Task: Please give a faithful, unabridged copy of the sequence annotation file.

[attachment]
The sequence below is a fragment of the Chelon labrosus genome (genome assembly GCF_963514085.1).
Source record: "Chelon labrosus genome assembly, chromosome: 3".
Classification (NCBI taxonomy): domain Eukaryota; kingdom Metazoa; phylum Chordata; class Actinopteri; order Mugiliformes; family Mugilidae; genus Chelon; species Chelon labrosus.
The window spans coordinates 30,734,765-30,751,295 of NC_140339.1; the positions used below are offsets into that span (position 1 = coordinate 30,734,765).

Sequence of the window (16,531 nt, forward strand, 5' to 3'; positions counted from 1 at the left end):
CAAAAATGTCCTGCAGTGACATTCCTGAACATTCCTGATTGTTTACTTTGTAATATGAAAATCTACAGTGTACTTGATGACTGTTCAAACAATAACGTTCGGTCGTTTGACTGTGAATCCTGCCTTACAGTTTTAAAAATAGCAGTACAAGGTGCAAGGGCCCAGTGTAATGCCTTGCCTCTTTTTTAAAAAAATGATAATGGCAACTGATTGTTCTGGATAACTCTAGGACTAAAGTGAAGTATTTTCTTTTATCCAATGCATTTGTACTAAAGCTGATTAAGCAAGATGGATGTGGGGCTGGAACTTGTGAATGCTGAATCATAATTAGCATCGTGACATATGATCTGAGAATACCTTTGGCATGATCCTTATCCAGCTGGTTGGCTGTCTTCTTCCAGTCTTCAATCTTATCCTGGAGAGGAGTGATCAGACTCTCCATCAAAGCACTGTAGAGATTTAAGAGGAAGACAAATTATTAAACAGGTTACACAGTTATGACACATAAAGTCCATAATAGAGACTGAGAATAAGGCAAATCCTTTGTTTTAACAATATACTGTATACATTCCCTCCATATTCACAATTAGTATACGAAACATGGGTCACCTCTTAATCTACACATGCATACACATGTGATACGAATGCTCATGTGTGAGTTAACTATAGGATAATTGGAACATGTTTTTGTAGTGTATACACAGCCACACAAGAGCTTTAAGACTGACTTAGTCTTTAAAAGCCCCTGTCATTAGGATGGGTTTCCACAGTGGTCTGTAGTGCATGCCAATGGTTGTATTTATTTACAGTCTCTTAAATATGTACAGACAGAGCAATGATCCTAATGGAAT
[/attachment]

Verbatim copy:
The sequence below is a fragment of the Chelon labrosus genome (genome assembly GCF_963514085.1).
Source record: "Chelon labrosus genome assembly, chromosome: 3".
Classification (NCBI taxonomy): domain Eukaryota; kingdom Metazoa; phylum Chordata; class Actinopteri; order Mugiliformes; family Mugilidae; genus Chelon; species Chelon labrosus.
The window spans coordinates 30,734,765-30,751,295 of NC_140339.1; the positions used below are offsets into that span (position 1 = coordinate 30,734,765).

Sequence of the window (16,531 nt, forward strand, 5' to 3'; positions counted from 1 at the left end):
CAAAAATGTCCTGCAGTGACATTCCTGAACATTCCTGATTGTTTACTTTGTAATATGAAAATCTACAGTGTACTTGATGACTGTTCAAACAATAACGTTCGGTCGTTTGACTGTGAATCCTGCCTTACAGTTTTAAAAATAGCAGTACAAGGTGCAAGGGCCCAGTGTAATGCCTTGCCTCTTTTTTAAAAAAATGATAATGGCAACTGATTGTTCTGGATAACTCTAGGACTAAAGTGAAGTATTTTCTTTTATCCAATGCATTTGTACTAAAGCTGATTAAGCAAGATGGATGTGGGGCTGGAACTTGTGAATGCTGAATCATAATTAGCATCGTGACATATGATCTGAGAATACCTTTGGCATGATCCTTATCCAGCTGGTTGGCTGTCTTCTTCCAGTCTTCAATCTTATCCTGGAGAGGAGTGATCAGACTCTCCATCAAAGCACTGTAGAGATTTAAGAGGAAGACAAATTATTAAACAGGTTACACAGTTATGACACATAAAGTCCATAATAGAGACTGAGAATAAGGCAAATCCTTTGTTTTAACAATATACTGTATACATTCCCTCCATATTCACAATTAGTATACGAAACATGGGTCACCTCTTAATCTACACATGCATACACATGTGATACGAATGCTCATGTGTGAGTTAACTATAGGATAATTGGAACATGTTTTTGTAGTGTATACACAGCCACACAAGAGCTTTAAGACTGACTTAGTCTTTAAAAGCCCCTGTCATTAGGATGGGTTTCCACAGTGGTCTGTAGTGCATGCCAATGGTTGTATTTATTTACAGTCTCTTAAATATGTACAGACAGAGCAATGATCCTAATGGAAT